3. 5 out of 5

    Valerie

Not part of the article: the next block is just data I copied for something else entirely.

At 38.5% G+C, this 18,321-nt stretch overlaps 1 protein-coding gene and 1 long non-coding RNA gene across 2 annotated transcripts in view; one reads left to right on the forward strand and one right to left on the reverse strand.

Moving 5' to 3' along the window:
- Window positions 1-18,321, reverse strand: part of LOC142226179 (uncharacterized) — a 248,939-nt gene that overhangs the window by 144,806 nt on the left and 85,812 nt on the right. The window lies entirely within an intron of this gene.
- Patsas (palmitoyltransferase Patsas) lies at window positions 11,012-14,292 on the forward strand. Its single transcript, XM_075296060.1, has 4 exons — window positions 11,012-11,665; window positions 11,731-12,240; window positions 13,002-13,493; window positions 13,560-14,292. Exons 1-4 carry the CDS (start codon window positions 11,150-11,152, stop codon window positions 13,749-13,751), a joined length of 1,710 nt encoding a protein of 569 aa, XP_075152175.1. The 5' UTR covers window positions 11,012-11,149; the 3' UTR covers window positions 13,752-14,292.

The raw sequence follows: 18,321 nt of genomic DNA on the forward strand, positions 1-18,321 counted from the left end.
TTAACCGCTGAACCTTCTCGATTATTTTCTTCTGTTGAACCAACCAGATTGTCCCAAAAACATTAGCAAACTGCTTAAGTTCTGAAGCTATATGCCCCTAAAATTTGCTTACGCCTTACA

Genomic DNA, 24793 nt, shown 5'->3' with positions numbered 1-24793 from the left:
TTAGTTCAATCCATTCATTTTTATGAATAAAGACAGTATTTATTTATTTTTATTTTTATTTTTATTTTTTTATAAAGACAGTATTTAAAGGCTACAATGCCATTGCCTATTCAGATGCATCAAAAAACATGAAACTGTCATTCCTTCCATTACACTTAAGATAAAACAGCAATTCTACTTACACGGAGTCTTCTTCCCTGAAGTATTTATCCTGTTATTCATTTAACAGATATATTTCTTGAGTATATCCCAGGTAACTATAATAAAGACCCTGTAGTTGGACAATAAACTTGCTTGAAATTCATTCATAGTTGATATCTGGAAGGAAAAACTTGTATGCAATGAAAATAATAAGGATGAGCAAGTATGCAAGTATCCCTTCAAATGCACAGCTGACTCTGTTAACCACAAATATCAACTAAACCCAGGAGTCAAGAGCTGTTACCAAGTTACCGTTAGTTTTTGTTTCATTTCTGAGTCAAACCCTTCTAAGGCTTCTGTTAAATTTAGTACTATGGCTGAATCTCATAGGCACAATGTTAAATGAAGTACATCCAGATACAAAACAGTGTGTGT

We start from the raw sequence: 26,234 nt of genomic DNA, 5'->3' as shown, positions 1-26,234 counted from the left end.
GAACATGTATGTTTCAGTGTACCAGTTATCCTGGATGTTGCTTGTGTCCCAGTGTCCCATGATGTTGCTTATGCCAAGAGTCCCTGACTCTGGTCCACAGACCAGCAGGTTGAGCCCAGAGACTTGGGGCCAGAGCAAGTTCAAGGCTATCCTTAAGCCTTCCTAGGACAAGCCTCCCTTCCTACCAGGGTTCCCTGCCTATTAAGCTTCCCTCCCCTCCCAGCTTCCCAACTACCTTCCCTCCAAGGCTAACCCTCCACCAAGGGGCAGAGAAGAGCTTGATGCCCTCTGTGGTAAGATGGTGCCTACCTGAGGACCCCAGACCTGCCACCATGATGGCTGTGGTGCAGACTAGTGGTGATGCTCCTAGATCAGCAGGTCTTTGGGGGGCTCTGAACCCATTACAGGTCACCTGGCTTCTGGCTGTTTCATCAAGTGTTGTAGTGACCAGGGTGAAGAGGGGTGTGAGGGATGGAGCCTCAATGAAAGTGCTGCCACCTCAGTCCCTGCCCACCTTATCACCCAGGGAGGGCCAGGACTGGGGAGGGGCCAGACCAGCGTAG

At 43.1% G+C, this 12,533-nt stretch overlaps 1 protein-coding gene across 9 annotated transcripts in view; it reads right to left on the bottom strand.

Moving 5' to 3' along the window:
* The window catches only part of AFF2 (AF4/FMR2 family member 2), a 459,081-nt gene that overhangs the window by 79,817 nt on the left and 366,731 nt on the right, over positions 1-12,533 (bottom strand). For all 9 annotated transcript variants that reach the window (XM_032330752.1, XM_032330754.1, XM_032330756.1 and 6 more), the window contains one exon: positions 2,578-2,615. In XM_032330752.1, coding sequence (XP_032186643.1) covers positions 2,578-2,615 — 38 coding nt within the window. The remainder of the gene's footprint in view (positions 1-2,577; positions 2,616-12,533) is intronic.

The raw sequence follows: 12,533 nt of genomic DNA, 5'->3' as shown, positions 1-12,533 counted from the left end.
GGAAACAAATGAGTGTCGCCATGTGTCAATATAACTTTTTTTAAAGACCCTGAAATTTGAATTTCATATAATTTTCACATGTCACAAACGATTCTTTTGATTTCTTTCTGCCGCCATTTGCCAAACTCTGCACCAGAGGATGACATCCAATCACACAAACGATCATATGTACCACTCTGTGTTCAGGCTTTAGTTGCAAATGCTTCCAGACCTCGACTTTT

I'm not sure how Norton chose the title for this book. It could have been sheer alliteration; or, by this point, it might have been just that Norton had written so many books that she was running out of alphabet. Certainly Kemoc Tregarth never describes himself as a 'Warlock', a term which, unless he'd had a long talk or so with his father at some point, he'd probably never have heard. Realistically (which seems an odd term for a fantasy work, but it applies--Kemoc has always been a severely reali I'm not sure how Norton chose the title for this book. It could have been sheer alliteration; or, by this point, it might have been just that Norton had written so many books that she was running out of alphabet. Certainly Kemoc Tregarth never describes himself as a 'Warlock', a term which, unless he'd had a long talk or so with his father at some point, he'd probably never have heard. Realistically (which seems an odd term for a fantasy work, but it applies--Kemoc has always been a severely realistic person, even given the expanded limits of reality in his life), Kemoc has no role models for his life. His father is an alien (alienation is a relative matter--Simon Tregarth is from our world--but in the Witch World, HE becomes the alien). Kemoc's mother is a rebel. His siblings, despite their unorthodox history, are pretty generally not very unusual among their peers (except for their bond, of course). After being injured on the Borders, Kemoc has made an attempt to find guidance for how to pioneer a new life for an alien even among his fellow aliens. But he has had very limited luck. Because of the unique situation, Kemoc is forced to leave Lormt at, ironically, the very time when new archives have (literally) become unearthed there (a tower collapses in the Turning, revealing previously hidden troves of documents, artifacts, etc). But while the scholars at Lormt rub their hands and begin excavating new lore, Kemoc can't join them, at least until things settle down in Estcarp. In Escore, Kemoc tries to make a place for himself among the People of The Green Silences. But although Kyllan finds a niche via his wife and in-laws, and Kaththea finds a place to at least make a new beginning (she hopes), Kemoc finds himself reduced to an envoy and escort, and charged with powers he has no guide on how to use. Several times he narrowly averts disaster in severely unsettling (even dangerous) ways. To complicate matters, Kemoc is disturbed by the man who is courting Kaththea (Dinzil). He's sure that his reaction is not one of fraternal jealousy (after all, he has no problem with Kyllan's relationship with Dahaun). He has difficulty convincing others of this, however. After an accident following an encounter with Thas, Kemoc discovers that Kaththea has gone away, and dedicates himself to following her. On the track, he encounters creatures from legend, and forms an alliance of convenience with Orsya, a Krogan (water-dweller) woman forced into rebellion by what she regards as a very foolish decision on the part of her tribe, and with a Merfay (an otterlike invisible creature). Kemoc's journey is complicated by having to go through worldgates at the Dark Tower--and a lot of the story from this point on is fairly disorienting. Apparently the alien dimension is not easily interpreted by human senses. Worse, Kaththea has been deceived to the extent that she believes she must turn to violence to recover her former appearance. And Kemoc's precognitions seem to indicate that there is no way to save Kaththea and his and Kaththea's companions without killing her. One thing I don't understand is why Kaththea is so easily convinced that her outer appearance is accurately reflective of inner corruption. Kaththea was trained by witches, who actively discourage judging situations and people by appearance. The implication is that, because she was not sworn, she is especially vulnerable to exploitation. Maybe. But why in this particular way? Merged review: There're crosslinked stories to this one in (among other places) Trey of Swords.